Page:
African American literature is ‘the body of literature written by Americans of African descent.’ African American literature began in the latter half of the 18th century with some of the members of this community expressed their ideas and feelings in literary form. The history of African American literature can even be looked at as the history of African American people in America as it gave a faithful depiction of the many ups and downs in the personal, social, cultural and political lives of these people. Though it was only after 1970s that this literature was widely acclaimed for its richness, it was there for more than two centuries, attempting to come on the surface of American mainstream literature.
History of African Americans in America shows that they were enslaved since their arrival in America. These slaves were regarded as subhuman and incapable of mastering the arts and sciences. It is shocking to the civilized readers like us to read the words of great philosophers like Immanuel Kant and Hume who considered ‘negroes . . . to be naturally inferior to the whites’ with no ‘ingenious manufacturers amongst them, no arts, no sciences’. Naturally the aim of the African American writers was first to prove their skills in writing their works following the norms of White literature. They were sure that unless until they demonstrated their mastery of the norms of the White literature, the Whites will not consider Blacks to be human and equal to them. That is why, the writers of the first generation toiled to master the literary skills of the Whites. Actually, it was not an easy task for them as they were not even considered to be the full and equal members of society. Naturally, it was a Herculean task for the African American writers to get recognized as writers in the American society. It can be seen from the ordeal Phillis Wheatley, the first African American poet, had to undergo to be recognized as a poet. She was forced to approach to the court of law to prove that she was the author of her poems collected in Poems on Various Subjects, Religious and Moral (1773). Even though the court verified her authorship, it did not help her much. Finally, she had to get her poems published in London. In these poems, Wheatley has exhibited remarkable mastery of the various poetic forms practiced by the mainstream American writers.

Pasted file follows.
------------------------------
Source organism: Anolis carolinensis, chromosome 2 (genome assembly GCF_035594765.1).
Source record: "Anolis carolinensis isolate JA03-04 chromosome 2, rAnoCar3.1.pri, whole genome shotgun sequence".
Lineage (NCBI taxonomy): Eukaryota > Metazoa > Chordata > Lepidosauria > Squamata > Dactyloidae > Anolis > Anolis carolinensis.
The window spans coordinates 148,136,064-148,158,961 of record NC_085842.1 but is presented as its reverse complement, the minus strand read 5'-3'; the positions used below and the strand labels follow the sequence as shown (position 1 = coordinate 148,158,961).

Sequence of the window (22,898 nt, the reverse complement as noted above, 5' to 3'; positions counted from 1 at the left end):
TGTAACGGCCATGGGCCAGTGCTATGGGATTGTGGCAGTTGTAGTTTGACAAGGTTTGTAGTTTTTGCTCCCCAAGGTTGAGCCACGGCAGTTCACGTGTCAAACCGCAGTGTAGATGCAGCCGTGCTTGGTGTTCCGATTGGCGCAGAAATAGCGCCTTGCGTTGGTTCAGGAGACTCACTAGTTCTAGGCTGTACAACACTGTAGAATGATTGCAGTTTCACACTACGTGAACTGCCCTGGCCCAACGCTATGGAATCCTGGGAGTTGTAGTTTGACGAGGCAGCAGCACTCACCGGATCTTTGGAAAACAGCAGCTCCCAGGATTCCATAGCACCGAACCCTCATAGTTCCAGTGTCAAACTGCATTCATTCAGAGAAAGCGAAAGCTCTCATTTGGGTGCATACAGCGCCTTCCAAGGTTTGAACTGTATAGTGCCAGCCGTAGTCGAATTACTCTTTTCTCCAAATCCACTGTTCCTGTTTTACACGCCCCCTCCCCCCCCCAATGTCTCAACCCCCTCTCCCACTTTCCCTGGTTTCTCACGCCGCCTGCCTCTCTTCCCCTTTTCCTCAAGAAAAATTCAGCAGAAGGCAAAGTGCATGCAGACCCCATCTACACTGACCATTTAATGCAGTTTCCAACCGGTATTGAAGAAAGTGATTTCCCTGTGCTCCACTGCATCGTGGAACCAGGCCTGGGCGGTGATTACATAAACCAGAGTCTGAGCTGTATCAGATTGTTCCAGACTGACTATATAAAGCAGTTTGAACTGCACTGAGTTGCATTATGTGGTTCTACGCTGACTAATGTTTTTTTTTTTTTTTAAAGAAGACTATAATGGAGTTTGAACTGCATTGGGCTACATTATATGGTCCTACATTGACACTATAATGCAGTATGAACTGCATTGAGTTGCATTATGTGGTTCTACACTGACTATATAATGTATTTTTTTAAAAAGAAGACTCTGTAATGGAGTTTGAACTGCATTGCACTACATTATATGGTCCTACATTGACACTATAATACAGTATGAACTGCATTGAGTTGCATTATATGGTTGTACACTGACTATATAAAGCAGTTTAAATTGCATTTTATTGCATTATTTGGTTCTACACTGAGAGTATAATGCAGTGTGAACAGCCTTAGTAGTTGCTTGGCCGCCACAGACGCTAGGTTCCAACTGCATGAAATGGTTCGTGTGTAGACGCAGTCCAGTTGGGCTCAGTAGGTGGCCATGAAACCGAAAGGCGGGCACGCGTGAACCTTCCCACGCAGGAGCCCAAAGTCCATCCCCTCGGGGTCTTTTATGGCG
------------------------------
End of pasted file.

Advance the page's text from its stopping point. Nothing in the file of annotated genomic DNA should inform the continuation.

As the socio-political conditions of the time were unfavourable for the existence of the Black people, they had to fight for every single necessity of their life. Their lives were full of sufferings and atrocities. Naturally, these writers expressed their personal emotions along with the agonies of their community. Their attempts were directed to establish their self-identity as an individual as well as the identity of the African American community. With the hard efforts of these writers, they succeeded in demonstrating their intellectual capabilities.
Though the declaration of American independence brought equality to all, African Americans were not treated as such by the racist Whites. It led to the Civil War and the authorities were forced to announce the abolition of slavery. Yet, the mindset of the Whites did not change much and there was not improvement in social and economic conditions of the African Americans. Though African Americans had continued to contribute much to the progress of the United States, in return they could only get disappointment, discrimination, and danger. Yet the African Americans bravely continued their battle against the injustice of their life and emerged victorious, forcing their enemy to accept them on equal terms.
Even though African Americans did not get equal opportunities and were discriminated in every walk of life, they continued to march towards excellence with their hard labour. Their achievement in the field of literature is one of the most remarkable aspects of the post-Civil War period. African American writers like Booker T. Washington, James Weldon Johnson, and others tried their hands at almost every literary genre; principal amongst them were poetry and autobiographies.